The tradition to serve dairy foods on Shavuot is long-standing and has several explanations for its origin. Whatever the reason, it became clear to me that a great way to connect my kids to this tradition was to serve ice cream. One year it was an ice cream cake in the shape (sort-of) of a Torah. That happened once and only once. Over time, it has become our tradition to have a sundae bar for dinner. With crudités, cheese, and crackers as a forshpeis. Sparkling limeade and a fancy table set with flowers and crystal send the message that it is a night unlike other nights. By candlelight, God-willing, our conversation will include discussions of Torah, ancient and modern. Suggestions of how we might still hear God speaking to and through us will be shared. And in the morning, a breakfast of milk (still with the dairy theme) and Entenmann’s Rich Frosted Donuts. Because I ate them for the first time at my very first all-night Shavuot study session as a kid. Because they were a favourite of my grandmother, z”l, and it keeps her memory alive for my children. Because the study of Torah is never-ending.
Traditional? Not in the normative sense. But it is our family’s tradition. While they are young. And when they are ready for a more conventional observance, that is what we will do. Though I suspect ice cream will still be involved.
When selecting a name for our youngest child, I was campaigning hard for “Jedediah” should the baby be a boy. The diminutive form, “Jed,” sounds so strong and I was taken by meaning of this name, “God’s beloved.” It seemed to be a wonderful name to bestow upon a child. But, like with so many things, my husband provided the voice of common sense and gently persuaded me to rethink my choice. “Though the Hebrew “Yedidyah” sounds beautiful, “Jedediah” might make things a bit rough on the playground.” And so, our third child carries the name “Jacob.”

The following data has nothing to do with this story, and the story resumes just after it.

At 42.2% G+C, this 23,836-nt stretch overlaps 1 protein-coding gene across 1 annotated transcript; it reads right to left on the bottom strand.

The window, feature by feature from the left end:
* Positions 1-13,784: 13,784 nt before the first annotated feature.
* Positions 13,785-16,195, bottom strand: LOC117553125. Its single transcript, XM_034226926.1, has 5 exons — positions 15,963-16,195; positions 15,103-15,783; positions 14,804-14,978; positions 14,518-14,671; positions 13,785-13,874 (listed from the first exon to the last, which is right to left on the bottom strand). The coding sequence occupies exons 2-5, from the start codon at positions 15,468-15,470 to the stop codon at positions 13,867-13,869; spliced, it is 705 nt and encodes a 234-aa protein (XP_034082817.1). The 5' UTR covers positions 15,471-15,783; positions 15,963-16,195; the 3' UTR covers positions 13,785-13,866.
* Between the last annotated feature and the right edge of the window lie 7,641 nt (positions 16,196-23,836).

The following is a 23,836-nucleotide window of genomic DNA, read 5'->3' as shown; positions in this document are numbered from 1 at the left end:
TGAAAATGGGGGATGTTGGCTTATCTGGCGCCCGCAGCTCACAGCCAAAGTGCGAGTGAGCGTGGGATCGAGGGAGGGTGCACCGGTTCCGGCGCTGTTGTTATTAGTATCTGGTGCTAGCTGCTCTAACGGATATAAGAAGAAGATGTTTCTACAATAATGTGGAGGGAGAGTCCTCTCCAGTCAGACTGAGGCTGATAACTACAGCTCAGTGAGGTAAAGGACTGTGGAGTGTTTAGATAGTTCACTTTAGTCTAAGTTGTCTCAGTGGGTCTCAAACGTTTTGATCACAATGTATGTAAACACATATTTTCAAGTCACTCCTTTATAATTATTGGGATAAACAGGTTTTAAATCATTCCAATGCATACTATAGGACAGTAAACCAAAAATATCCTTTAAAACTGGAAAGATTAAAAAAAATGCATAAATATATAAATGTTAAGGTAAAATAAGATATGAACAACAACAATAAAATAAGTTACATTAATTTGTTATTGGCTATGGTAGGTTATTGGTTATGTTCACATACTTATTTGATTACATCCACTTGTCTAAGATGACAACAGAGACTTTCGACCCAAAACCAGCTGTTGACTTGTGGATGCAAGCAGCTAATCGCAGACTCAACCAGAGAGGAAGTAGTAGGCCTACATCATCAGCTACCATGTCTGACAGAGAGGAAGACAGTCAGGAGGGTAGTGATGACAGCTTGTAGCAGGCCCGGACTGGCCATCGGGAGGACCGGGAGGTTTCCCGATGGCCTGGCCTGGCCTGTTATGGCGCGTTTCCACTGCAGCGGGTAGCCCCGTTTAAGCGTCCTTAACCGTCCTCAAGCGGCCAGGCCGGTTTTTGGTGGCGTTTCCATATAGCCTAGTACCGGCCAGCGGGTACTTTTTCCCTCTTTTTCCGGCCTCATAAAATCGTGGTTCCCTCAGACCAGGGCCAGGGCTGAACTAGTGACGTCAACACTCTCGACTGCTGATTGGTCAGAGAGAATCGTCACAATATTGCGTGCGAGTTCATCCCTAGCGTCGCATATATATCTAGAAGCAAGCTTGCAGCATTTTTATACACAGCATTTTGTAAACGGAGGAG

It is a beautiful name. And one that he wears well. He is a Jacob. Never Jack nor Jake. Only his sister, and only on the rarest of occasions, may call him “Jakey.” His nickname, Koby (from Yaakov), is one that he accepts only from family members. Jacob wears his name so well that it seems ridiculous that we ever considered anything else.
Jacob is the youngest of three children. Lillian, the aforementioned sister, is our proverbial middle child. And Benjamin is our first-born. Benjamin, however, is not like other first-borns. He has Asperger’s Disorder — a high-functioning form of autism. It is a condition that radically affects the family dynamics.
In this week’s Torah portion, Parashat Toldot, Rebekah seeks an answer as to why her pregnancy is so difficult. God responds,
“Two nations are in your womb,
Two separate peoples shall issue from your body;
One people shall be mightier than the other,
And the older shall serve the younger.”
And the older shall serve the younger.
How many times had I read that passage without making the connection.
There are things that at five years of age Jacob can do and accomplish that Benjamin, at twelve, cannot do or has only just learned. Watching Jacob move easily from each newly-acquired skill to the next, we catch glimpses of his older versions. The day will come when Jacob will surpass Benjamin socially and otherwise. It is a day that is anticipated with both pride and sadness.
As parents, we must constantly remind ourselves to regard each of our children independently. Benjamin, Lillian, and Jacob have their own strengths and weaknesses. They have interests, both shared and separate. It is difficult — painful, even — to see Benjamin lag behind his siblings. Yet, to wish that Jacob will always remain behind his brother is unrealistic and unfair. And so we celebrate Jacob’s development even as he bypasses Benjamin’s abilities. It is bittersweet.
But bypassing and surpassing are not the same as supplanting. Jacob’s name means “to supplant” and there are times it seems as though his “normalcy” will jettison him into the role of older brother. But we cannot neglect the meaning of Benjamin’s name: “son of my right [hand].” Benjamin, my sweet Benjamin, is my first-born. It is by him that I became a parent. It is through him that I learned to see the world with new eyes. Though our lives are challenged in countless ways by his autism, he cannot be replaced as the child of my soul.
Our matriarch, Rebekah, put so much stock into the phrase …the older shall serve the younger that she forgot one of the cardinal rules of motherhood; no one can truly take the place of one’s first born child. At least, no one should.